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r Fo ty ll bili a C ila a Av

Innovation and transfer the larvae from tank to tank at just the right moment. That germination and microscopic work is done by professional oyster “hatcheries.” During their larval stage, the oysters grow and change quickly ~ doubling in size every day or so. Soon they are pediveligers and ready for Stage 6. This brings us to the problem of “cultch” ~ that hard substance that oysters must find in order to set. It can be anything hard ~ rock, wood, even some metals. The most common cultch is the shell of mature oysters, alive or dead. This is how massive oyster reefs once formed in the Bay, creating huge structures that reached to the surface. Capt. John Smith found them a hazard to navigation. To d ay, u n for t u nately, oy s ter shells in the Chesapeake are scarce, which makes the reseeding of barren areas nearly impossible without bringing in additional cultch. Oyster shells have been shipped in from Florida by train and truck; fossil shells buried under the Bay mud for hundreds of years have been dredged up; stone, broken concrete, slag, and other materials have been dropped into creeks. It’s a chicken-and-egg problem, isn’t it? You can’t have adult shells without baby oysters, and baby oysters can’t grow without adult shells. So we must never, ever throw oyster 146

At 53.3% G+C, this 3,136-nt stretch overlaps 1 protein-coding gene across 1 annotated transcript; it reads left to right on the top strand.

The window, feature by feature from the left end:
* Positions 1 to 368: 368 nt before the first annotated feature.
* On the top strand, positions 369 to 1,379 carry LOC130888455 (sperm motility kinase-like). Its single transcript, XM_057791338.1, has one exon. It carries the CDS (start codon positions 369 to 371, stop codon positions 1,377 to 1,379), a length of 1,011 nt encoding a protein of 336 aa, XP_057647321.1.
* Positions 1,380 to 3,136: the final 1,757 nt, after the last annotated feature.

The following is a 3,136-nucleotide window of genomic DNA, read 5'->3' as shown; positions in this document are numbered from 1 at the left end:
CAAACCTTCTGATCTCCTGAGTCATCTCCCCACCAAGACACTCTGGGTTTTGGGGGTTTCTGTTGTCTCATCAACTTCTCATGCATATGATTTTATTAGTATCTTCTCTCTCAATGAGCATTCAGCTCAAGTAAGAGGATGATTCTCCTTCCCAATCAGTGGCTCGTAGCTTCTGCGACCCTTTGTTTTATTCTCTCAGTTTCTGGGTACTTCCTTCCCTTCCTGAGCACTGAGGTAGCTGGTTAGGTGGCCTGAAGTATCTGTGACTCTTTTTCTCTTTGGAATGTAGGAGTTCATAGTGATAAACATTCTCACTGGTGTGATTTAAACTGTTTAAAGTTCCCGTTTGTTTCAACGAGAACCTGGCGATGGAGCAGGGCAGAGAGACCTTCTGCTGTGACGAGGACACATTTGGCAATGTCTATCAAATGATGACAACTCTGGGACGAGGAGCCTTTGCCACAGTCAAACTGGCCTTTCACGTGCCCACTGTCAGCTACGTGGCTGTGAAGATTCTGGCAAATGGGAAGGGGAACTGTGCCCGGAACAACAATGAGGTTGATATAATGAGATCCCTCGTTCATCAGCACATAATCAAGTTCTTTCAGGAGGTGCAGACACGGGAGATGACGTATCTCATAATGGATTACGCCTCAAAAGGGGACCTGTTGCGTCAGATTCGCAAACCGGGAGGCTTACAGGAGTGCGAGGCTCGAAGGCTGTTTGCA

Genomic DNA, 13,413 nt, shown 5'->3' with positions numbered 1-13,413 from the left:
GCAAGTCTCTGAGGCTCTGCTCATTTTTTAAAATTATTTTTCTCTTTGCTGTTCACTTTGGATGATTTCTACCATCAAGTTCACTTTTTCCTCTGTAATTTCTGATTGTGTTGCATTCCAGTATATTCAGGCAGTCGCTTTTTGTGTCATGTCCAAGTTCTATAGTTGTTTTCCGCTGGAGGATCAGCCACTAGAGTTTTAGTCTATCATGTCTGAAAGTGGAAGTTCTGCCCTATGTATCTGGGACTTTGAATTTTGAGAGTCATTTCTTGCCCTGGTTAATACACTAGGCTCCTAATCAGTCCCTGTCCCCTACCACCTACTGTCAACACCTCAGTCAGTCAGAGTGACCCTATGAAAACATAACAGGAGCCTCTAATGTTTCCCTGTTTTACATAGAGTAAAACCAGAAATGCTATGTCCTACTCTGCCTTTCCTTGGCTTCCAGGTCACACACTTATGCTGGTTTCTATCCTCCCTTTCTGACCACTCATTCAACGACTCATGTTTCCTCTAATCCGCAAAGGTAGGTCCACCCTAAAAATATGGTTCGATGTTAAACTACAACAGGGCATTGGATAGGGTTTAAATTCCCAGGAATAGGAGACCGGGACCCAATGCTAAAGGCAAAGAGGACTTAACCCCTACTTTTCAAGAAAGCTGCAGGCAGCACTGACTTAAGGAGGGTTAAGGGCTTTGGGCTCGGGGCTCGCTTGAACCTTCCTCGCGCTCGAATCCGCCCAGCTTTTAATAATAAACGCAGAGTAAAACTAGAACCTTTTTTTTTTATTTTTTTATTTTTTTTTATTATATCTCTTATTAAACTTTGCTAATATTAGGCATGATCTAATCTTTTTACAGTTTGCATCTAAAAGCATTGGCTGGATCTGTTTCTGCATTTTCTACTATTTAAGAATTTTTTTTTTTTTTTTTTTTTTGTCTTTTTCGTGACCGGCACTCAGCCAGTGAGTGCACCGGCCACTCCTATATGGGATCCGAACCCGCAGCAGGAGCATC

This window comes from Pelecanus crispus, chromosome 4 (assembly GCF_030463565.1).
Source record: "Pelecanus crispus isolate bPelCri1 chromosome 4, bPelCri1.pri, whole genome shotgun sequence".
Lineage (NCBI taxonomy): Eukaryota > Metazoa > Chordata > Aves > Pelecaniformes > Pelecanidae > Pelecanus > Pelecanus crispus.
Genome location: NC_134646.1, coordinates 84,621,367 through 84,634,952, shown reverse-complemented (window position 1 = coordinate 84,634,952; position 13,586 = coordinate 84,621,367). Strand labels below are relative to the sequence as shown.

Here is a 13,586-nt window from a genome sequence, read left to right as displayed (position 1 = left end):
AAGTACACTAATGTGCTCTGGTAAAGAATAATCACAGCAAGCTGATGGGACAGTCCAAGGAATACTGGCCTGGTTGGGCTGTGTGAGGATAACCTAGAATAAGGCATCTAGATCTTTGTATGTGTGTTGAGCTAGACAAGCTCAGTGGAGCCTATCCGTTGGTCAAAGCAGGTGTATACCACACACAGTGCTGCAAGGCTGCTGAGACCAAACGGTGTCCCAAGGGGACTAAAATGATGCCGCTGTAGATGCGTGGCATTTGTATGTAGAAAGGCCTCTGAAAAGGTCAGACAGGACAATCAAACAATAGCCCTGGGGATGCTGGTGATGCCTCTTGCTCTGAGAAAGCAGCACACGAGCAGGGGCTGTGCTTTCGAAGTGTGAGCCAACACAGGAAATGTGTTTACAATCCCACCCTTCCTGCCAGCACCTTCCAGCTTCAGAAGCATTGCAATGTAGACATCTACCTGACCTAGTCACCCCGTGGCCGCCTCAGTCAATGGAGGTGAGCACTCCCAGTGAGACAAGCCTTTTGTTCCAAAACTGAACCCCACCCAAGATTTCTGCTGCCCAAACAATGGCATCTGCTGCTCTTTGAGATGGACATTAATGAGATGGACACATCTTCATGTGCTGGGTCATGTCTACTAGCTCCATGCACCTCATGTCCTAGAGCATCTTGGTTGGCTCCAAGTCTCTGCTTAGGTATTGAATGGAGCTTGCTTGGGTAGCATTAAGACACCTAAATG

Profile for Tidewater Times

June 2017 ttimes web magazine  

Tidewater Times June 2017

June 2017 ttimes web magazine  

Tidewater Times June 2017